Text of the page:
Jump balls haven’t been the only thing the Thunder have had issues with at the beginning of games. It’s that the lineup on the floor after it hasn’t been very good either.
In 2011-12, which of course featured the Thunder’s best season because of a Finals appearance, the team was excellent but had an obvious postseason flaw — the starting lineup wasn’t productive. During the season, it was really good, allowing just 92.9 points per 100 possessions, while scoring 100.5 for a quality net rating of 7.6. In the playoffs, it flipped as they allowed 105.4, while still scoring about the same (100.4) for net of -4.9. A lot of people wrote about how Scott Brooks needed to change, but stubbornly, he stuck with the same group.
Last season, the starters were really good again, even sorting out a few offensive issues to put up an offensive rating of 109.3 with a defensive of 97.0 for a net of +12.3, making it one of the Thunder’s four best lineups. And it played together almost 1,000 more minutes than the next closest group.
This season though, they’ve reverted back to that 2011-12 postseason form. Last night’s game against the Pacers was a big boost for them, and maybe a turning point, but overall, they’re a -10.2 net per 100, mainly because they’re horrible offensively (93.1 points per 100, 103.3 allowed). They’ve played 198 minutes together, 138 more than the next closest unit. And you could make a case it’s been OKC’s worst overall lineup this season.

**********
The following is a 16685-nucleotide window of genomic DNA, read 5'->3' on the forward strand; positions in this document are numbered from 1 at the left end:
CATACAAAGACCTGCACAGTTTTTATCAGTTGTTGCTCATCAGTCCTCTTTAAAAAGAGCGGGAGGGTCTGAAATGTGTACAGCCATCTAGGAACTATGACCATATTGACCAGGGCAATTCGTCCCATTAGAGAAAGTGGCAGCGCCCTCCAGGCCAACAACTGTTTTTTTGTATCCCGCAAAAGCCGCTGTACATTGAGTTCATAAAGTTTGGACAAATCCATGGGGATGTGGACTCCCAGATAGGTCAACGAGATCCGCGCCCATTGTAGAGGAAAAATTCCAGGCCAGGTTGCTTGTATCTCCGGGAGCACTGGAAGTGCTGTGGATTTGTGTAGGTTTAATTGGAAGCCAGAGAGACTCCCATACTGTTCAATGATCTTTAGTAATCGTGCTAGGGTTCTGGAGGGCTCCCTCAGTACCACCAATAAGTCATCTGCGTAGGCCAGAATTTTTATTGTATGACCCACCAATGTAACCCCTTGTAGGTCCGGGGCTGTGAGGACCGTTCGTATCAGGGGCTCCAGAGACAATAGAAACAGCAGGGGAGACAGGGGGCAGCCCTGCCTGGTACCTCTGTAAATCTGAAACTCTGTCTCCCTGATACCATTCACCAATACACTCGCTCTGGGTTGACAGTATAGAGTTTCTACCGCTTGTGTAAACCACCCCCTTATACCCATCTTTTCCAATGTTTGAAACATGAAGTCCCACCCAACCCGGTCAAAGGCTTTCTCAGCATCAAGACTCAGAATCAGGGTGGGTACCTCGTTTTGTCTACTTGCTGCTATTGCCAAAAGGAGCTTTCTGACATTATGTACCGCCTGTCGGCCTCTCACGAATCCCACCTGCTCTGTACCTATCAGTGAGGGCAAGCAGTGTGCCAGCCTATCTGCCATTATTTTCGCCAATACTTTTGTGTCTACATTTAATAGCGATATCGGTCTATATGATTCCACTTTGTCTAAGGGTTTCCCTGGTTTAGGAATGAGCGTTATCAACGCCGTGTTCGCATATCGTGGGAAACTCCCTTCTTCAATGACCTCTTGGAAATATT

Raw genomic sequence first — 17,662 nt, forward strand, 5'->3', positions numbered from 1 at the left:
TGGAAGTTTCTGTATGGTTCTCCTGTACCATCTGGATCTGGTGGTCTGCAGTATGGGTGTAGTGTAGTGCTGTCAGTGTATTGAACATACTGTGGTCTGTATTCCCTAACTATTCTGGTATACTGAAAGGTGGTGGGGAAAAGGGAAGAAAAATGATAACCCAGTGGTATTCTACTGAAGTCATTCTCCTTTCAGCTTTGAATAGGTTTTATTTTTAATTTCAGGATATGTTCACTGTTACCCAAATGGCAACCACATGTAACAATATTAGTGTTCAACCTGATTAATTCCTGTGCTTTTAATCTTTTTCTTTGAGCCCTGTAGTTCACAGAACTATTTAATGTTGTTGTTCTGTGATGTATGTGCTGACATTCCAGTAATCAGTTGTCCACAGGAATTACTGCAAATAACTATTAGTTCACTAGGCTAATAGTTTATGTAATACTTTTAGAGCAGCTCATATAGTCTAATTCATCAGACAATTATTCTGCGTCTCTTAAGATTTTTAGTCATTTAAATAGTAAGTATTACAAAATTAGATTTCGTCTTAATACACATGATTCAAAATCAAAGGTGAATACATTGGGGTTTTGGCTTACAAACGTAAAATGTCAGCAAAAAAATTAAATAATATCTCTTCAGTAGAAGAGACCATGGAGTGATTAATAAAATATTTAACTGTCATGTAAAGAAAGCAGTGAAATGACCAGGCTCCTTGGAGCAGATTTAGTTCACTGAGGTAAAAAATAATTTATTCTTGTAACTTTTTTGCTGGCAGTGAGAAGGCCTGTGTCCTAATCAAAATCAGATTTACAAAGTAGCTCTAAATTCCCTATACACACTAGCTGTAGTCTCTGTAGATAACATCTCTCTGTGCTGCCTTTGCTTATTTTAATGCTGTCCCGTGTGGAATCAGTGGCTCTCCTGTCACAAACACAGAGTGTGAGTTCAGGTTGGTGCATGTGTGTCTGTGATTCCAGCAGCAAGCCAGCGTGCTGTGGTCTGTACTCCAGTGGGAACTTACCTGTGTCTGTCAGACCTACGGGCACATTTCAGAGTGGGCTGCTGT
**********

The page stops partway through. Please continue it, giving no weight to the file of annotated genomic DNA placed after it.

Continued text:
“I think as a group we started off the season not shooting the ball well,” Scott Brooks said before Sunday’s game against Indiana. “I don’t know the exact the numbers from last season, but Kevin had an incredible shooting year last year. He’s starting to pick it up, Russell’s starting to pick it up. Thabo hasn’t had a good start shooting the ball. Serge has picked it up. I think that probably has something to do with it. I think that’s definitely on the uptick and hopefully continues to trend upward. Like I said, I like what our guys do and my job is always to tinker things around whether that’s a change in the starting lineup or not or just changing minutes around trying to find the most complete offensive and defensive team we have.”
I do think Russell Westbrook’s rusty return may have some influence on it. Westbrook was one of the league’s best early offense players last season, averaging 7.0 of his 23.2 points per game in the first quarter. He averaged 6.7 in the third, the other time the starting lineup played most together. In the second and fourth, he averaged a combined 9.5. This season, his third quarter scoring is down to 5.8, and his first quarter at 5.7. So maybe that’s the explanation, or at least part of it.
Or some have felt it’s due to the perceived regression of both Perk and Thabo. With the slip primarily being on the offensively, that doesn’t add up as much, but then again, the starting five was an elite defensive group and they’ve been extremely mediocre this season.